What did I do?

Once upon a time — somewhere between the evangelical Christianity I embraced when I was in my late teens and the Catholicism which is my current spiritual path — I studied Zen Buddhism for a while. Parts of it stuck — fit rather nicely, in fact, with the mysticism which is part of the Catholic spiritual tradition.

Other parts I haven’t thought about in years. Karma — the Eastern version of “you reap what you sow” — fits in the latter category. But with the way my holiday trip to visit the grandest of twin girls (and their parents) is going, I have to wonder what god I angered.

My misadventures actually began shortly before Christmas. I volunteered to work on Christmas Day, both because I wanted the moms with young children to be home with their families and because the holiday pay would come in handy since I knew I’d be missing a week of work. (It actually will be more than that because at the last minute the owners decided to close for about 15 hours, and the two employees affected were desperatedly in need of the income they lost, so I gave them some of my hours in compensation.)

However, though I volunteered to work on Christmas Day, I had no intention of treating the day like any other. I decided to bake cookies to give to customers. I started by mixing oatmeal cookies with coconut and chocolate chips. The dough had to be refrigerated, and I failed to resist the temptation to sample it. I bit down on a chilled chocolate chip and broke a tooth — a week before my dental insurance kicks in and at a time when Custer (and most professional offices in the area) were closed for an extended weekend. As a result, I’ve discovered a new diet plan — eating very, VERY slowly — and Oragel’s effectiveness. Unfortunately, it’s only to be used four times a day.

Fate ended up having the last laugh regarding that. Both my niece and one of my brothers brought me Christmas goodies which my trip would prevent me from enjoying, so I shared them with customers on Christmas Day and my oatmeal cookies were frozen after baking for later consumption. In fact, the only cookies I contributed to my goodie tray for work were a few spritz (the old-fashioned, high cholesterol version with real butter and egg yolks, that melt in your mouth).

On Christmas Day, I planned to visit my 95-year-old neighbor who doesn’t get out much but has a sharp mind and is a delightful companion. Unfortunately, I had to go into work early to do some bookkeeping and didn’t get out of church as expected because poor road conditions delayed our priest (who serves three far-flung parishes in Western South Dakota) so that Mass started late. Because I couldn’t leave for a week-long trip without visiting her, my to-do list for yesterday was lengthened.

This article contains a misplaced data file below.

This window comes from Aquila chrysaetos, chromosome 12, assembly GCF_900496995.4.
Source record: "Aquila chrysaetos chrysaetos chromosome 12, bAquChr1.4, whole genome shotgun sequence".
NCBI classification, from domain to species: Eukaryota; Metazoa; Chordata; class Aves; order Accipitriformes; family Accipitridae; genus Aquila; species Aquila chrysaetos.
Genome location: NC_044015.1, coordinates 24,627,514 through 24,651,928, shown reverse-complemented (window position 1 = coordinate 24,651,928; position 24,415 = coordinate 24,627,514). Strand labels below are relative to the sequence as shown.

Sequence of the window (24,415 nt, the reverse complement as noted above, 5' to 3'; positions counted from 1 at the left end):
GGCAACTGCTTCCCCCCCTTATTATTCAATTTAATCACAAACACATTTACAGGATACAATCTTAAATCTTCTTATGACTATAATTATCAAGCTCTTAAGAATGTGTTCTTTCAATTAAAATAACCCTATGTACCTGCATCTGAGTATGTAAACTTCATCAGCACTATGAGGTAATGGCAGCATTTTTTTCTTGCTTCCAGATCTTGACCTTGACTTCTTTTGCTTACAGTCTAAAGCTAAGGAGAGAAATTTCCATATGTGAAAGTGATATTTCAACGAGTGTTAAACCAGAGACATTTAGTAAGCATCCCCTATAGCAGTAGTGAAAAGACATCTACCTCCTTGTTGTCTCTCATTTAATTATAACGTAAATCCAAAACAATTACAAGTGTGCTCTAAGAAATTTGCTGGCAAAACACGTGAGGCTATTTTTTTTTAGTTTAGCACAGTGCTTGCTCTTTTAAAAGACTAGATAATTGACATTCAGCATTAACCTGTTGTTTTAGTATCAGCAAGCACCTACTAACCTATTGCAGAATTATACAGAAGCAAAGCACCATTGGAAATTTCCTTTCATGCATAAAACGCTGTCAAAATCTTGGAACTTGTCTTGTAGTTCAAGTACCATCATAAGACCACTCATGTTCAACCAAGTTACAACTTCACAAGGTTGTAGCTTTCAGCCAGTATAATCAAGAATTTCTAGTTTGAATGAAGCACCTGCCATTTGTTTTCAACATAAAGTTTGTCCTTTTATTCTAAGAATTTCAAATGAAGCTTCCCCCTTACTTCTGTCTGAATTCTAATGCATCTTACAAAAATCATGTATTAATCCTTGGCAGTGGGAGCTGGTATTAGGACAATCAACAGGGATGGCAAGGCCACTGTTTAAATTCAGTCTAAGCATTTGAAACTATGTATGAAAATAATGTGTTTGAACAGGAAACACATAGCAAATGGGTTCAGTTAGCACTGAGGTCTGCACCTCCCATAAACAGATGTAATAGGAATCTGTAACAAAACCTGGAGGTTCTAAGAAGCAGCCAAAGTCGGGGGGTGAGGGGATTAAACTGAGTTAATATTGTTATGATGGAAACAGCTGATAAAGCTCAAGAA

That, and an impulsively-made decision to apply for a position with the diocese, delayed my departure so that I wasn’t able to go to a movie with Katie as planned. In all honesty, I must blame myself for that. I’m the kind of person who needs to clean the house and do the laundry before taking a trip. If I wasn’t so obsessive about leaving my home in order, I probably could have left before the roads started freezing. As it was, I not only missed the movie, but was also negotiating winding mountain roads at dusk at 45 miles per hour.

Before going to my niece’s home, where I spent the night so that I could catch my early-morning flight, I made an emergency gift stop. I had with me a small blanket for Avery since I will need to fix “Yellow,” the knitted blanket with which she’s slept since she was born, but I had nothing for Paige. At the store I was struck with the brilliant scheme of getting the girls some fingerpaints. For some reason, I thought the cut-off size for liquids and gels in carry-on luggage was four ounces. I was wrong — it was three, so the paints remain behind, (but I do have a cute bear for Paige in my backpack).

While Katie was able to get me to the airport in ample time this morning, a mechanical problem — the toilet didn’t work — delayed the flight so that I missed my connecting flight in Denver. At present, I’m sitting in a small alcove, sipping a strawberry smoothie because it requires no chewing (despite the sign that says “NO food or drink”), writing this, wondering how to kill another five hours before the flight upon which I — Sara, actually — was lucky enough to get a seat, and wondering what I’ve done to merit this series of misadventures.

I suppose it really doesn’t matter. Tomorrow, I’ll see my darling girls and will undoubtely forget all these little frustrations. It’s amazing how the smiles of grandchildren can erase any number of woes!

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Simple Gifts

I had to walk away.

I simply had to walk away. I had been painting for nearly three hours, knew the painting wasn’t finished, but also had no clear sense of what it needed to take it from a work in progress to “yes!” I suppose that’s a strange way to express the sense of rightness that indicates a work is complete, but that’s about the only way I can say it.

I will be working on a piece, make a brushstroke of some sort, pause and know that I can do nothing to improve it, that another stroke may well be the one that takes it from finished to overworked, from “yes” to “shit,” from satisfaction to a strong desire to simply trash it. It’s entirely intuitive and, at the same time, based on years of practice and experience. It’s that inner sense that knows, that simply “knows.”

At this moment, I’m oddly grateful to have experienced the inner prompting that said, “Take a break.” It’s a grateful joy, actually, the joy of seeing an old friend and knowing all is well even though the hiatus between visits has been years. It’s a homecoming of the most profound kind, a coming home to self.